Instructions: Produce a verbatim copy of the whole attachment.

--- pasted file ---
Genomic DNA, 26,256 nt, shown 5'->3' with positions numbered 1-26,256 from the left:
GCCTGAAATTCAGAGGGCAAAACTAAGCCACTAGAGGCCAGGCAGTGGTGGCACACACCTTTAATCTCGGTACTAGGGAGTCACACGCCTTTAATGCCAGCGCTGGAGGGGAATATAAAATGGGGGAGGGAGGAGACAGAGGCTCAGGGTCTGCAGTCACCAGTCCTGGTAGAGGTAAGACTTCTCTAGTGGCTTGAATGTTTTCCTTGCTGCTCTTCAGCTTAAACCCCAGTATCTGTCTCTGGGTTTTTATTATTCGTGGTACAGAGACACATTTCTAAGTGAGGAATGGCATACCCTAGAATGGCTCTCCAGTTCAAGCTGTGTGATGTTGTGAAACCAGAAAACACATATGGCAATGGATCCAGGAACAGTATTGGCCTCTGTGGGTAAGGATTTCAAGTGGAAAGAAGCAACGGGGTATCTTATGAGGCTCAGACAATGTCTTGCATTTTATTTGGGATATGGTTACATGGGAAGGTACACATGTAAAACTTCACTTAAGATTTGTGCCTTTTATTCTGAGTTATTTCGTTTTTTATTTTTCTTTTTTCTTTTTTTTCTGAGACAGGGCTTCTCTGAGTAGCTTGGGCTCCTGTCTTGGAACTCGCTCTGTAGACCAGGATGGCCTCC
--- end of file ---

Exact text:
Genomic DNA, 26,256 nt, shown 5'->3' with positions numbered 1-26,256 from the left:
GCCTGAAATTCAGAGGGCAAAACTAAGCCACTAGAGGCCAGGCAGTGGTGGCACACACCTTTAATCTCGGTACTAGGGAGTCACACGCCTTTAATGCCAGCGCTGGAGGGGAATATAAAATGGGGGAGGGAGGAGACAGAGGCTCAGGGTCTGCAGTCACCAGTCCTGGTAGAGGTAAGACTTCTCTAGTGGCTTGAATGTTTTCCTTGCTGCTCTTCAGCTTAAACCCCAGTATCTGTCTCTGGGTTTTTATTATTCGTGGTACAGAGACACATTTCTAAGTGAGGAATGGCATACCCTAGAATGGCTCTCCAGTTCAAGCTGTGTGATGTTGTGAAACCAGAAAACACATATGGCAATGGATCCAGGAACAGTATTGGCCTCTGTGGGTAAGGATTTCAAGTGGAAAGAAGCAACGGGGTATCTTATGAGGCTCAGACAATGTCTTGCATTTTATTTGGGATATGGTTACATGGGAAGGTACACATGTAAAACTTCACTTAAGATTTGTGCCTTTTATTCTGAGTTATTTCGTTTTTTATTTTTCTTTTTTCTTTTTTTTCTGAGACAGGGCTTCTCTGAGTAGCTTGGGCTCCTGTCTTGGAACTCGCTCTGTAGACCAGGATGGCCTCC